Santa Monica Observer - Community, Diversity, Sustainability and other Overused Words

By David Ganezer
Observer Staff Writer 

Dignitaries Attend Opening Ceremony for California Incline

Santa Monica Canyon will once again become a quiet residential neighborhood, hopefully.

 

September 6, 2016

Santa Monica City Council Members at the opening of the California Incline, Thursday morning, September 1, 2016. The incline will open to traffic at 5 PM today.

After almost 18 months of construction, the new seismically safe California Incline opened to traffic on Thursday morning at 5 PM.

The California Incline connects Ocean Avenue with PCH below. Since it closed in April of 2015, drivers have had to go through Santa Monica Canyon. This added 20 minutes to drives to Malibu or Pacific Palisades.

Regular readers know that I'm very skeptical of anything the City does, but they really did need to improve the 1930's era California ramp, and reopening the thing really will improve all of our lives. Especially if you live in congested Santa Monica Canyon, which experienced greatly increased traffic

There was some immediate criticism that the Bike path and Pedestrian path were too close together, and merged at the lower end of the sweeping ramp. While that is a valid criticism, it is no worse that the old ramp in that respect. JMHO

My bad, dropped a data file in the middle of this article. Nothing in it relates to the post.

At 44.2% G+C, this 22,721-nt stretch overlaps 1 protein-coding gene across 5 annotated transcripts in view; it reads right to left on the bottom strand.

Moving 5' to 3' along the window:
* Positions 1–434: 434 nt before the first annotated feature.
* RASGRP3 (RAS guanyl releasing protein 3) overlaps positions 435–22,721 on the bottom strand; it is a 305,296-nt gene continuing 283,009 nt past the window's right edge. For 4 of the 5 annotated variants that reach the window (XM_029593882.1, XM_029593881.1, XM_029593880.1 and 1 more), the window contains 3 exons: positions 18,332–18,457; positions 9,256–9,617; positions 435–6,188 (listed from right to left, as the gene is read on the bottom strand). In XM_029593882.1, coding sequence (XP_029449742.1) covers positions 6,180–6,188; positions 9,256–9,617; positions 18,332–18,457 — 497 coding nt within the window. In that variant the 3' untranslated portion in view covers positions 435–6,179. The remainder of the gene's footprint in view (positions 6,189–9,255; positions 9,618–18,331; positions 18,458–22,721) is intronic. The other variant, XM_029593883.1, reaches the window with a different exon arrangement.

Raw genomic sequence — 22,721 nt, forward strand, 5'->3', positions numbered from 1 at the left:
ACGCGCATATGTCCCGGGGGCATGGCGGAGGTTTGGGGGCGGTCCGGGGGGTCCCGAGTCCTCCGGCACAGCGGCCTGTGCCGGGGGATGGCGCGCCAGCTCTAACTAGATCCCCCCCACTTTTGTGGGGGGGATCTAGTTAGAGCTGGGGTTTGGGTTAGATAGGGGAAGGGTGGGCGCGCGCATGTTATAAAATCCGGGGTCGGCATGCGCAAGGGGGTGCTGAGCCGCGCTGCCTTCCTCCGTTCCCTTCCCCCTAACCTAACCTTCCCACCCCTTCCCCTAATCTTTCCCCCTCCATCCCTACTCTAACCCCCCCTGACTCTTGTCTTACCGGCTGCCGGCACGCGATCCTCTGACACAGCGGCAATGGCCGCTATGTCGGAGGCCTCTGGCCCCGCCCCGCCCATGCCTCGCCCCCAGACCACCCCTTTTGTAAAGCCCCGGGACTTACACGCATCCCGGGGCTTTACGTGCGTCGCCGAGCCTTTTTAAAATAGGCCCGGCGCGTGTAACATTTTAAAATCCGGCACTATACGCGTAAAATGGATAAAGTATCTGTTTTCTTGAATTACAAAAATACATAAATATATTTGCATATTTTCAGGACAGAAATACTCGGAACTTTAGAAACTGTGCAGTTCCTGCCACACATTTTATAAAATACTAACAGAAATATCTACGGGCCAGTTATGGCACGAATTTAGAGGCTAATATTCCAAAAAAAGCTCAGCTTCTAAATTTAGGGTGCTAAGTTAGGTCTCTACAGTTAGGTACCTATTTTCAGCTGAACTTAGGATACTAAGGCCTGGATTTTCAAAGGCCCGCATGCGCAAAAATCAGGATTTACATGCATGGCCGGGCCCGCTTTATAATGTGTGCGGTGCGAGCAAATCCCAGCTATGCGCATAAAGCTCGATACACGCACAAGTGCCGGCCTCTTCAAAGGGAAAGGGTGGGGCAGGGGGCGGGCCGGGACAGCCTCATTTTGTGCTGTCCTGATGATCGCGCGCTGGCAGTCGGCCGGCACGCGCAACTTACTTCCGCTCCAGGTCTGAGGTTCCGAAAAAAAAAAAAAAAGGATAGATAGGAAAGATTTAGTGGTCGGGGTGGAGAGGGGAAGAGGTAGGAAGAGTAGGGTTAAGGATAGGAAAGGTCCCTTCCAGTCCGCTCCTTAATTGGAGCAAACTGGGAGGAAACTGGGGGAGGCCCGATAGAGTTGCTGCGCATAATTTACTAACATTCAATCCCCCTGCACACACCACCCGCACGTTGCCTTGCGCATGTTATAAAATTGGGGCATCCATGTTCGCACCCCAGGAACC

California Incline originally completed 120 years ago this year as the Sunset Trail, is set to reopen on Thursday, September 1 with a press conference at 9 a.m. and open street access for pedestrians and cyclists from 10 a.m. to 2 p.m. The Incline will open to cars at 5 p.m. in time for Labor Day weekend.

The California Incline was originally a walkway known as Sunset Trail, which was cut through the bluffs to provide beach access to pedestrians in 1896.The last structure was built in 1930 and was 1,400 feet in length. It is a vital street in Santa Monica, linking PCH with Ocean Avenue, and California Avenue, bisecting Palisades Park.

Santa Monica Canyon will once again become a quiet residential neighborhood, hopefully.

The California Incline was originally a walkway known as Sunset Trail, which was cut through the bluffs to provide beach access to pedestrians in 1896.The last structure was built in 1930 and was 1,400 feet in length. It is a vital street in Santa Monica, linking PCH with Ocean Avenue, and California Avenue, bisecting Palisades Park.

The current structure was built in 18 months at a cost of $400 million. It begins at an intersection with Ocean Avenue and California Avenue, at the top of the palisades, extending to PCH at the base of the bluffs. https://en.m.wikipedia.org/wiki/California_Incline

 

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